I spend a lot of my time thinking about and talking about open data. How it improves government transparency, how it can fuel innovation and how it can make government more efficient. The biggest user of open public sector data is the public sector itself – directories of people and organizations, maps of just about everything and so on. But data is increasingly used for evidence-based policy making.
This is one of the fields explored in the Crossover Project that I’ve been involved with on behalf of W3C since October 2011. A recent study, Case studies on specific applications of ICT solutions for policy modelling (PDF), conducted under the project looked at hundreds of examples of the use of ICT for governance and policy making. I didn’t write the report so I can say without hesitation or self congratulation that it is particularly well written and interesting. It boils hundreds of cases down to just 4 show cases:
- 2050 Pathways Analysis, a UK government tool for experimenting with different policies around energy production and climate change mitigation;
- Opinion Space, a Web platform for discussing policy ideas in which policy makers can and do participate;
- UrbanSim, a tool in widespread use for city planning;
- GLEAM, a remarkable tool for modeling the spread of infections diseases.
What makes GLEAM interesting from my point of view is its use of data that was produced for entirely different reasons.
- geographic distribution of people and major transport hubs
- mobility of people, how they commute and travel around the world;
- epidemiology model – complex disease scenarios and responses.
Only the third is actually related to epidemiology directly, the others were generated and used initially for quite different applications. GLEAM uses a mixture of open and closed data, but as more data becomes more open and greater use is made of common vocabularies and common identifiers, solutions of this type can be put in the hands of policy makers everywhere, helping them to make informed decisions.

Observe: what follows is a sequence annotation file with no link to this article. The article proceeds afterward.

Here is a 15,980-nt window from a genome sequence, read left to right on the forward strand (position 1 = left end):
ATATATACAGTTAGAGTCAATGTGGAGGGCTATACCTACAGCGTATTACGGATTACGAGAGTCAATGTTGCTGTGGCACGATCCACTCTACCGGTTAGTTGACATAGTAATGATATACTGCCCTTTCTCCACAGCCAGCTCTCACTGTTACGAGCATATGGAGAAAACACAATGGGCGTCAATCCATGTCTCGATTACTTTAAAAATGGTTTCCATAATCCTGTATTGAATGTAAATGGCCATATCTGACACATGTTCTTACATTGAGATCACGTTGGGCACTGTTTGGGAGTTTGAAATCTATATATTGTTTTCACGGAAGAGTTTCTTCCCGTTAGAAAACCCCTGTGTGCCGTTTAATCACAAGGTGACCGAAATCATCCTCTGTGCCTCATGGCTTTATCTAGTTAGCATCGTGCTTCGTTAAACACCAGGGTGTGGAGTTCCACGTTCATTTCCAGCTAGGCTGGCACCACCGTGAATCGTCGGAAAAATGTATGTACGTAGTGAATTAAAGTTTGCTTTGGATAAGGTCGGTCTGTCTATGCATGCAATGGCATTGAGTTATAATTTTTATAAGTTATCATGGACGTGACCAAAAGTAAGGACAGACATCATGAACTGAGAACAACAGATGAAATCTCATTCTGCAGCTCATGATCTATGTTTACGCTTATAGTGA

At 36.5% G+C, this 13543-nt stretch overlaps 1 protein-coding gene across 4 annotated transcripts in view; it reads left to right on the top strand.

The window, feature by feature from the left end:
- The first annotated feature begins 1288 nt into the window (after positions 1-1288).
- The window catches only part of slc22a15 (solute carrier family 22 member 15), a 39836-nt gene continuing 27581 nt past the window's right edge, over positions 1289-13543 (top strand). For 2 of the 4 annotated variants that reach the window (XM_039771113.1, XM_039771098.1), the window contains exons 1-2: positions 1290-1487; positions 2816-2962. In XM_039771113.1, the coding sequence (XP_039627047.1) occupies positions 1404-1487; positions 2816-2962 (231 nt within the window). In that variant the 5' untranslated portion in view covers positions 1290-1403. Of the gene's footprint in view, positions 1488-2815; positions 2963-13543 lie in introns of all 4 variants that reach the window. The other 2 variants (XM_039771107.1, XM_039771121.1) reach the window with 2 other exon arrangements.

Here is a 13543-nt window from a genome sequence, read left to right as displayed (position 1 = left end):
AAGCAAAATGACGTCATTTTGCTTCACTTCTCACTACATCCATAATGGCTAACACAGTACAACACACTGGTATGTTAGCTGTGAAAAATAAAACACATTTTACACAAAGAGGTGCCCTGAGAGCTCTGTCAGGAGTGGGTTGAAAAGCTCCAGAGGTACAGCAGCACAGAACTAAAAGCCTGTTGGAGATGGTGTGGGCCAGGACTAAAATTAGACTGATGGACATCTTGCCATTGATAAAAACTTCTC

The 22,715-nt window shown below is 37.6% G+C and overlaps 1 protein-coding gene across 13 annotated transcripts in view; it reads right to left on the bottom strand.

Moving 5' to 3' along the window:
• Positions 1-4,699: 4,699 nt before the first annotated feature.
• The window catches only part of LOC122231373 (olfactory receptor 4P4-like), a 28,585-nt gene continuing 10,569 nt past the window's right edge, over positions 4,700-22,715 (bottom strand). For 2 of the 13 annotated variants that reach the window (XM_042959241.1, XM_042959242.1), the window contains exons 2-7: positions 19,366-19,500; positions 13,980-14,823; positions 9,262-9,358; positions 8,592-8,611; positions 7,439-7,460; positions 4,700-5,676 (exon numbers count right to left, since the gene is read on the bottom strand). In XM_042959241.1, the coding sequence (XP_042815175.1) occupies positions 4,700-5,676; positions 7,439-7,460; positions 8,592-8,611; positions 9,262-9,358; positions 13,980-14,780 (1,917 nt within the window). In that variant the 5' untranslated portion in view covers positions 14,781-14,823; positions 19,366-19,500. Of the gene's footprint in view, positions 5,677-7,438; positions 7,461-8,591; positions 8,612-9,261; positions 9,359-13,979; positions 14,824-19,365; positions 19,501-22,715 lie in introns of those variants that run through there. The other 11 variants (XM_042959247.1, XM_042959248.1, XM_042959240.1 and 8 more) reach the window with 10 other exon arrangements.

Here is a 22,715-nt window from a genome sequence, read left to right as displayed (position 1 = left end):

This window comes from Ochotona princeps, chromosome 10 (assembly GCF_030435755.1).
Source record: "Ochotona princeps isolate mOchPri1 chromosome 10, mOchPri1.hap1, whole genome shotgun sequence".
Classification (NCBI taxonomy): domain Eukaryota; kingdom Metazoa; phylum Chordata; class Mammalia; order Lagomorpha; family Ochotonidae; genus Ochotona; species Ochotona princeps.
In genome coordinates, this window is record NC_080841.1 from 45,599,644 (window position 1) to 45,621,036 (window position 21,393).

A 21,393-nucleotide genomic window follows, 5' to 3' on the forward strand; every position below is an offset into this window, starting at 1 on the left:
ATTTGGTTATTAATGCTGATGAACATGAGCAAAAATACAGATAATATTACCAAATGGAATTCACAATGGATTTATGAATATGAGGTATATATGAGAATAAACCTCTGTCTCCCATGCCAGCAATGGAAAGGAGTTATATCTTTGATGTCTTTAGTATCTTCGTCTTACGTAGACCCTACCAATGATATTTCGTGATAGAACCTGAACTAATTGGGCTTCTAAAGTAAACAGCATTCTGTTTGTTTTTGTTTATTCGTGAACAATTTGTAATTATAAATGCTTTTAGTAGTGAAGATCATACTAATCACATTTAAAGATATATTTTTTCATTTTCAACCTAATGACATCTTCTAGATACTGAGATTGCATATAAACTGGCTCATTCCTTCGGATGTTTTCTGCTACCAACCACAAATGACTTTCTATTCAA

The potential for what Crossover calls Policy Making 2.0 will be explored in detail at the project’s final conference, held just ahead of the European Commission’s Digital Agenda Assembly in Dublin this June. The center piece of the conference will be the Crossover Research Roadmap which encapsulates a huge body of research and input from the broad community on how governments can make smarter use of data, analytics, modeling, and more. The existence of the Web as a two way communication medium between governments and citizens is taken as a given. How the proliferation of open data and social media fits into that landscape is discussed in detail along with many other topics.
Details of the International Conference on Policy Making 2.0 are being finalized but the dates and venue are now fixed: Trinity College Dublin, Monday 17 – Tuesday 18 June. It’s an event I’m very much looking forward to.